For years, the iconic symbol of Las Vegas has been the jewelled, feathered, statuesque showgirl. Holding a Las Vegas event minus a bevy of beautiful showgirls would be akin to making a peanut butter sandwich without the jam – it sticks in one’s craw.
So dial the irony up to 11 when you realize that Las Vegas has only one showgirl revue left – Jubilee! Oh, showgirls make an appearance in other productions – most notably in Bette Midler’s fabulous show “The Showgirl Must Go On.” But if you are looking for a classic demonstration of showgirl style in authentic Vegas over-the-top spectacle – it’s slim pickings. When Top Chef rolled into town, they did what most companies now do to locate a “showgirl,” call a talent agency. The “Stardust Showgirls” who appeared on the first episode share their name with the historic hotel but never performed there. Instead, the group is one of several entertainment acts featuring showgirls that are booked for cruise ships, corporate events and more.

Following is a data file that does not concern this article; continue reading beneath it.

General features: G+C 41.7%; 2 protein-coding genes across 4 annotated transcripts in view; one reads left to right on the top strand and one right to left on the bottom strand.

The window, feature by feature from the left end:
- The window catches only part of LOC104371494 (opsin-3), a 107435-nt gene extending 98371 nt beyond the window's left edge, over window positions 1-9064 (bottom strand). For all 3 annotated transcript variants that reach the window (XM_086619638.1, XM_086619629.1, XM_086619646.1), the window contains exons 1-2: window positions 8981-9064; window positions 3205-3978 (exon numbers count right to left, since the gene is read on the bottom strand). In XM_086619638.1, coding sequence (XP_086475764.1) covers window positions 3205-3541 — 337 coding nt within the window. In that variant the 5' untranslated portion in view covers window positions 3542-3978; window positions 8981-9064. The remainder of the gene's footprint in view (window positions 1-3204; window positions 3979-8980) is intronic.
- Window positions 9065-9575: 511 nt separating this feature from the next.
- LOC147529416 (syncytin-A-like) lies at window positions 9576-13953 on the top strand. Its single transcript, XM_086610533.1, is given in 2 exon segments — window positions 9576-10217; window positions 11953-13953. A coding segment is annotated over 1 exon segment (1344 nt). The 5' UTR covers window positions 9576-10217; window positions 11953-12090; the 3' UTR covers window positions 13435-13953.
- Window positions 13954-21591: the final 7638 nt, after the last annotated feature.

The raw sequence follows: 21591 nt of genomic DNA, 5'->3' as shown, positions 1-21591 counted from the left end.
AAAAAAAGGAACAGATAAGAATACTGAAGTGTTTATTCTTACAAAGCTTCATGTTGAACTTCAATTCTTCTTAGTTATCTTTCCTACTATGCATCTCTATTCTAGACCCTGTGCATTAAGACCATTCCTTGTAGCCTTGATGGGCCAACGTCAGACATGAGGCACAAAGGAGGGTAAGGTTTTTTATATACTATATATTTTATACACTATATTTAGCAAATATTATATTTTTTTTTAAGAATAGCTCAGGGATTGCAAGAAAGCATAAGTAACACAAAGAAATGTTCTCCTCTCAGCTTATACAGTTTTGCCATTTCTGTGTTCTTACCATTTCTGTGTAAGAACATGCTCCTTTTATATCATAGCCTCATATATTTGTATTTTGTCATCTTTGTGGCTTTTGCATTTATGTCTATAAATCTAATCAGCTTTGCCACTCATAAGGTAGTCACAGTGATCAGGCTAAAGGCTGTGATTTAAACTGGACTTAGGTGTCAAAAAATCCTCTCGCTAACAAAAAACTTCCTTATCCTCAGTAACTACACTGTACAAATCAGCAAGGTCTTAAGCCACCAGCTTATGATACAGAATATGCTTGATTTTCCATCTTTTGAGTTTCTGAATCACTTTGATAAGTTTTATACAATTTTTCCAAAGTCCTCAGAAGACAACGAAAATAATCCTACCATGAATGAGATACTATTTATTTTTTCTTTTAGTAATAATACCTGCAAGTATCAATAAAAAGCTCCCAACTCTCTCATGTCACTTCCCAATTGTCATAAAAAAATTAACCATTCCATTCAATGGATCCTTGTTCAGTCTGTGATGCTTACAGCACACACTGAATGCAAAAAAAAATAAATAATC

This drought is a far cry from the showgirl heyday of the 1960s when our Flashback Friday photo was taken. During that decade, showgirl-driven productions were the rage on the Las Vegas Strip with shows like: “Folies Bergere,” “Lido de Paris,” “Thoroughly Modern Minsky,” “Casino de Paris,” “Vive Le Girls,” “Hallelujah Hollywood” and many more.
To truly gain an appreciation of all it takes to be a showgirl in Vegas, take the Jubilee! All Access Backstage Walking Tour. From a close-up look at costumes (feathered headresses can weigh up to 35 pounds) to props (the replica of Titanic takes nine stagehands to move), the tour is a revelation and an insider’s look at something most Vegas audiences never see. But get here fast, you may be witnessing the final years of these reknowned Vegas icons.